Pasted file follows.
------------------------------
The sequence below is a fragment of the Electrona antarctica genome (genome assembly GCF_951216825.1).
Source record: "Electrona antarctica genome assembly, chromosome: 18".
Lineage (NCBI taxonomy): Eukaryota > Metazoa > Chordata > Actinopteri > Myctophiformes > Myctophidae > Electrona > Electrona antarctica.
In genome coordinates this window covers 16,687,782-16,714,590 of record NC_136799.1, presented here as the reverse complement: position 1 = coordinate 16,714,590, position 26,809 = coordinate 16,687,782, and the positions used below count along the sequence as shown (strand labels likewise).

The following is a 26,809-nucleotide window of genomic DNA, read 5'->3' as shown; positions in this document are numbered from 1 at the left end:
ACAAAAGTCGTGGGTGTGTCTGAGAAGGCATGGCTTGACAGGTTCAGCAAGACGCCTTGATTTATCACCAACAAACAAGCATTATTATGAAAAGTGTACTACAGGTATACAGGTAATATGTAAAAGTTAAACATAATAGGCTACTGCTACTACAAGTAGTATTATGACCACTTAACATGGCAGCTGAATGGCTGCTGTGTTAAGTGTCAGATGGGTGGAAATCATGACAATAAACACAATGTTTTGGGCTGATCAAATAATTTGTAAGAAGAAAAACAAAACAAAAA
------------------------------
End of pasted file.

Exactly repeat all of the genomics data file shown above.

The sequence below is a fragment of the Electrona antarctica genome (genome assembly GCF_951216825.1).
Source record: "Electrona antarctica genome assembly, chromosome: 18".
Lineage (NCBI taxonomy): Eukaryota > Metazoa > Chordata > Actinopteri > Myctophiformes > Myctophidae > Electrona > Electrona antarctica.
In genome coordinates this window covers 16,687,782-16,714,590 of record NC_136799.1, presented here as the reverse complement: position 1 = coordinate 16,714,590, position 26,809 = coordinate 16,687,782, and the positions used below count along the sequence as shown (strand labels likewise).

The following is a 26,809-nucleotide window of genomic DNA, read 5'->3' as shown; positions in this document are numbered from 1 at the left end:
ACAAAAGTCGTGGGTGTGTCTGAGAAGGCATGGCTTGACAGGTTCAGCAAGACGCCTTGATTTATCACCAACAAACAAGCATTATTATGAAAAGTGTACTACAGGTATACAGGTAATATGTAAAAGTTAAACATAATAGGCTACTGCTACTACAAGTAGTATTATGACCACTTAACATGGCAGCTGAATGGCTGCTGTGTTAAGTGTCAGATGGGTGGAAATCATGACAATAAACACAATGTTTTGGGCTGATCAAATAATTTGTAAGAAGAAAAACAAAACAAAAA